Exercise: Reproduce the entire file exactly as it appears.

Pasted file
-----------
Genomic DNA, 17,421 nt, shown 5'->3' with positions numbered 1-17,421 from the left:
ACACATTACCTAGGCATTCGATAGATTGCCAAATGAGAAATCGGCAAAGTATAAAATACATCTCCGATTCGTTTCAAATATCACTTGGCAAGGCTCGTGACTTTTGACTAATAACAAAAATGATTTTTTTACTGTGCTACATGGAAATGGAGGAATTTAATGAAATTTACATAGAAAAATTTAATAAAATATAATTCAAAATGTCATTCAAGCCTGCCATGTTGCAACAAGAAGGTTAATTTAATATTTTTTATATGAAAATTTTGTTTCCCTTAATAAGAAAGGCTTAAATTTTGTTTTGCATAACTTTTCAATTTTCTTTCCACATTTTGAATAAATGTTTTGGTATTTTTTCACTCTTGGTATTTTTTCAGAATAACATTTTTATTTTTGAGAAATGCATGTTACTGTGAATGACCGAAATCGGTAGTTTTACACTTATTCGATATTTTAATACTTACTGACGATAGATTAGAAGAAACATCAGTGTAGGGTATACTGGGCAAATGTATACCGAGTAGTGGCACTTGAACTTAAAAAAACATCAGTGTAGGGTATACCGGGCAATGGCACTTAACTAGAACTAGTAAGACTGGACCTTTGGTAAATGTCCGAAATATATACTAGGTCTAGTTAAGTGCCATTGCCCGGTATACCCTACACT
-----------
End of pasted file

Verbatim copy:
Genomic DNA, 17,421 nt, shown 5'->3' with positions numbered 1-17,421 from the left:
ACACATTACCTAGGCATTCGATAGATTGCCAAATGAGAAATCGGCAAAGTATAAAATACATCTCCGATTCGTTTCAAATATCACTTGGCAAGGCTCGTGACTTTTGACTAATAACAAAAATGATTTTTTTACTGTGCTACATGGAAATGGAGGAATTTAATGAAATTTACATAGAAAAATTTAATAAAATATAATTCAAAATGTCATTCAAGCCTGCCATGTTGCAACAAGAAGGTTAATTTAATATTTTTTATATGAAAATTTTGTTTCCCTTAATAAGAAAGGCTTAAATTTTGTTTTGCATAACTTTTCAATTTTCTTTCCACATTTTGAATAAATGTTTTGGTATTTTTTCACTCTTGGTATTTTTTCAGAATAACATTTTTATTTTTGAGAAATGCATGTTACTGTGAATGACCGAAATCGGTAGTTTTACACTTATTCGATATTTTAATACTTACTGACGATAGATTAGAAGAAACATCAGTGTAGGGTATACTGGGCAAATGTATACCGAGTAGTGGCACTTGAACTTAAAAAAACATCAGTGTAGGGTATACCGGGCAATGGCACTTAACTAGAACTAGTAAGACTGGACCTTTGGTAAATGTCCGAAATATATACTAGGTCTAGTTAAGTGCCATTGCCCGGTATACCCTACACT